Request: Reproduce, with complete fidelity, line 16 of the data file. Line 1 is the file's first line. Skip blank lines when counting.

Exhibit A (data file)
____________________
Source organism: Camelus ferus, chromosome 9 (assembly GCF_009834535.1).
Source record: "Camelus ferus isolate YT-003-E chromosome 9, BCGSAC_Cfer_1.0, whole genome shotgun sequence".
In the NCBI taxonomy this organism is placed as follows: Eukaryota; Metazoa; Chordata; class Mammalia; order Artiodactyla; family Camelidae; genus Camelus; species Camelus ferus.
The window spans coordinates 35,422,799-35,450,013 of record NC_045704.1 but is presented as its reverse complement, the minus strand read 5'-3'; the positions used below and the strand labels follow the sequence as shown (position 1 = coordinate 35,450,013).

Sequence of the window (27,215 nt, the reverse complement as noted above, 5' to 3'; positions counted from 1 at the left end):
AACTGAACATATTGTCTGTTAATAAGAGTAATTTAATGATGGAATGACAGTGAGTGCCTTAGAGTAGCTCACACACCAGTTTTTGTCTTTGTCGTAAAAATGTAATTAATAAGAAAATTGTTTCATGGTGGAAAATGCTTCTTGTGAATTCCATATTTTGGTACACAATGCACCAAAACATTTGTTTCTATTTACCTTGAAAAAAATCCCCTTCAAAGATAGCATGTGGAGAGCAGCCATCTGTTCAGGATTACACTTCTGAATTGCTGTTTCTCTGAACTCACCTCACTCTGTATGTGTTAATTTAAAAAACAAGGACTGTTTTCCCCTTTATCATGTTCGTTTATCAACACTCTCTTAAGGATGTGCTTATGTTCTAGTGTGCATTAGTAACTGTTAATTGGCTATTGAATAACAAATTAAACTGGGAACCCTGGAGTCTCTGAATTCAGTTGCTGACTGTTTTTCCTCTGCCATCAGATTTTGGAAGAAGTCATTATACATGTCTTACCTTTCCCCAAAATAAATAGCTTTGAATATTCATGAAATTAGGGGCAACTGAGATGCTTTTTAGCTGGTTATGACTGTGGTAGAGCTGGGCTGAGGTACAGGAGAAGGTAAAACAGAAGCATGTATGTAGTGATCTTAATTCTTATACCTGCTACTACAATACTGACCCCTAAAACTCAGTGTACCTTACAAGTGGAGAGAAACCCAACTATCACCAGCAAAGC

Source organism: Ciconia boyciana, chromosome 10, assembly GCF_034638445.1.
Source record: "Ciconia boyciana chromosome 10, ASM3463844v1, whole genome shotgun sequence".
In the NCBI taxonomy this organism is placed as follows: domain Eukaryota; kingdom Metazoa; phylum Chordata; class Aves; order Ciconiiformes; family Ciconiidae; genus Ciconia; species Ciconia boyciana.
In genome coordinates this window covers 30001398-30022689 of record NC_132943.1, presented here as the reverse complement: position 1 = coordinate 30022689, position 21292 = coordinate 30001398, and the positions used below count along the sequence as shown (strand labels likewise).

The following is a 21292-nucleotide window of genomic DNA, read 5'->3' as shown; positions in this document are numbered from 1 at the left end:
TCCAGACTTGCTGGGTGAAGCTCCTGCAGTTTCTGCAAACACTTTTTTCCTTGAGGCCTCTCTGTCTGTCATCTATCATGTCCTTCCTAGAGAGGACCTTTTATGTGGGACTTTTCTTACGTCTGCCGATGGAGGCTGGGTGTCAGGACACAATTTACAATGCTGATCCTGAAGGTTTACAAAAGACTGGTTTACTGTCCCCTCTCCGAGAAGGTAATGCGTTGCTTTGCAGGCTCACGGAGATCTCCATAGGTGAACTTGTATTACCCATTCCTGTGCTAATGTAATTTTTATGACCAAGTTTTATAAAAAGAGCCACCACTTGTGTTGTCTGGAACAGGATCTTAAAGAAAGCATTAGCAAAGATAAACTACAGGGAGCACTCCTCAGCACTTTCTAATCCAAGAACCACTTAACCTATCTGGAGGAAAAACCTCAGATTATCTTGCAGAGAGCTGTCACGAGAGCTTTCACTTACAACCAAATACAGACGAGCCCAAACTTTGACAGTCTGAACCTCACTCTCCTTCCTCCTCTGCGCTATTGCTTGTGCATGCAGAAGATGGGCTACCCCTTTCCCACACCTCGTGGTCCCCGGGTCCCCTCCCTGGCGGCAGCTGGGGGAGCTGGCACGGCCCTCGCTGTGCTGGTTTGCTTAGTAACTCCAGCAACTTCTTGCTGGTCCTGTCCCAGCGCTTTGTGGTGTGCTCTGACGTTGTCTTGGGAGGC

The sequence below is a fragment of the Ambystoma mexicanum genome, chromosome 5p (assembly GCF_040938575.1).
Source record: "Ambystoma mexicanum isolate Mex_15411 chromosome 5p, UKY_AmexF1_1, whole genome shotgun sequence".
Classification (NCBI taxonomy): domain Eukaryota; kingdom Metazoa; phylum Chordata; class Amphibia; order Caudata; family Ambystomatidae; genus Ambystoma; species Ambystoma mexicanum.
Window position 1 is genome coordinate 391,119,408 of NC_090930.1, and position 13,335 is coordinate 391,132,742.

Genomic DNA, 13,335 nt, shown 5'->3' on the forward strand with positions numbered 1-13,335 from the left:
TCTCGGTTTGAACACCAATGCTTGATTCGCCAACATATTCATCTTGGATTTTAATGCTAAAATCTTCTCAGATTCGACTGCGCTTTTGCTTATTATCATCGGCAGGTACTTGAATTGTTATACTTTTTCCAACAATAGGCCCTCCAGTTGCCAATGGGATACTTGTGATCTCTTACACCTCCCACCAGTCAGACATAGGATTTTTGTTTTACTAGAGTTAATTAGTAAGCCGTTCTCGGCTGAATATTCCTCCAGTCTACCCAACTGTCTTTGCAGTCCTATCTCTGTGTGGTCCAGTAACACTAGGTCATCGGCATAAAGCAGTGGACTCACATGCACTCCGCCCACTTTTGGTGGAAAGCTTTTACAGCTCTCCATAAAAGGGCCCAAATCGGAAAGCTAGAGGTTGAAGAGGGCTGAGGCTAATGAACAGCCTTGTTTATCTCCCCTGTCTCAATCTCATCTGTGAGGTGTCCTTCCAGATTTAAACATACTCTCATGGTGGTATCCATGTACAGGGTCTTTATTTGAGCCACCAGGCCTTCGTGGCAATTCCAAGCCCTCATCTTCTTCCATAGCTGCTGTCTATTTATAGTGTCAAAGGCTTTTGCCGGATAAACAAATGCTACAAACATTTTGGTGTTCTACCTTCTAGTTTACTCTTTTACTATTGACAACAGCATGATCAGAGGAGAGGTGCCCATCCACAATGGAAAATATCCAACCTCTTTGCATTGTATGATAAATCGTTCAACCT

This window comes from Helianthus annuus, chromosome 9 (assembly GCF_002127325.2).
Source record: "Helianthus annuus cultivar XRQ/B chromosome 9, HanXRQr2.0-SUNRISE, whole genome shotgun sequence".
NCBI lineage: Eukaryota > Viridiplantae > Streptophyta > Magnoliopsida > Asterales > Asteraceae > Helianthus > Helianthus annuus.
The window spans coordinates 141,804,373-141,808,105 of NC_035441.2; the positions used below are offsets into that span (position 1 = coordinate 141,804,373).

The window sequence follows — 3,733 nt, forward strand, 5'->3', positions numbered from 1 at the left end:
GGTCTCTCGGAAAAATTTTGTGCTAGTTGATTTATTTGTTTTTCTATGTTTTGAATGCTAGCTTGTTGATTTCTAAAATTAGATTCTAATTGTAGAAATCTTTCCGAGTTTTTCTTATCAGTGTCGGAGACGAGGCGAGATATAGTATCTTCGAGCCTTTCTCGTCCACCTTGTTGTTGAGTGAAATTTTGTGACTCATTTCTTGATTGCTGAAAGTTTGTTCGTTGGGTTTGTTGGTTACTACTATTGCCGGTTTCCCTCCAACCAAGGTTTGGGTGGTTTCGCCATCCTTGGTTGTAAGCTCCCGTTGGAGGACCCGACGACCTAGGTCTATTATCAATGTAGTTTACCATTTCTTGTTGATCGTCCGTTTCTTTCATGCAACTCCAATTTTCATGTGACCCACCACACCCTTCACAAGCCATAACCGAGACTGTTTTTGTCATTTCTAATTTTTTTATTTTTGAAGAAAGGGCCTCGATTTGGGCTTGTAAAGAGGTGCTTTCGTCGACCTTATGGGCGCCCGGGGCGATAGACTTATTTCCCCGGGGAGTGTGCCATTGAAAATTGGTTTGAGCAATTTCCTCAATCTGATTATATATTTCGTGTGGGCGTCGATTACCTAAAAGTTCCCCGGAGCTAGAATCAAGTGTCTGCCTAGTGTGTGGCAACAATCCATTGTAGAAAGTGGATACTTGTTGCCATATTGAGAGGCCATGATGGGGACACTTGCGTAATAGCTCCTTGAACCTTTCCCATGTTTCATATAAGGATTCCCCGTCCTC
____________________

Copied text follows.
Window position 1 is genome coordinate 391,119,408 of NC_090930.1, and position 13,335 is coordinate 391,132,742.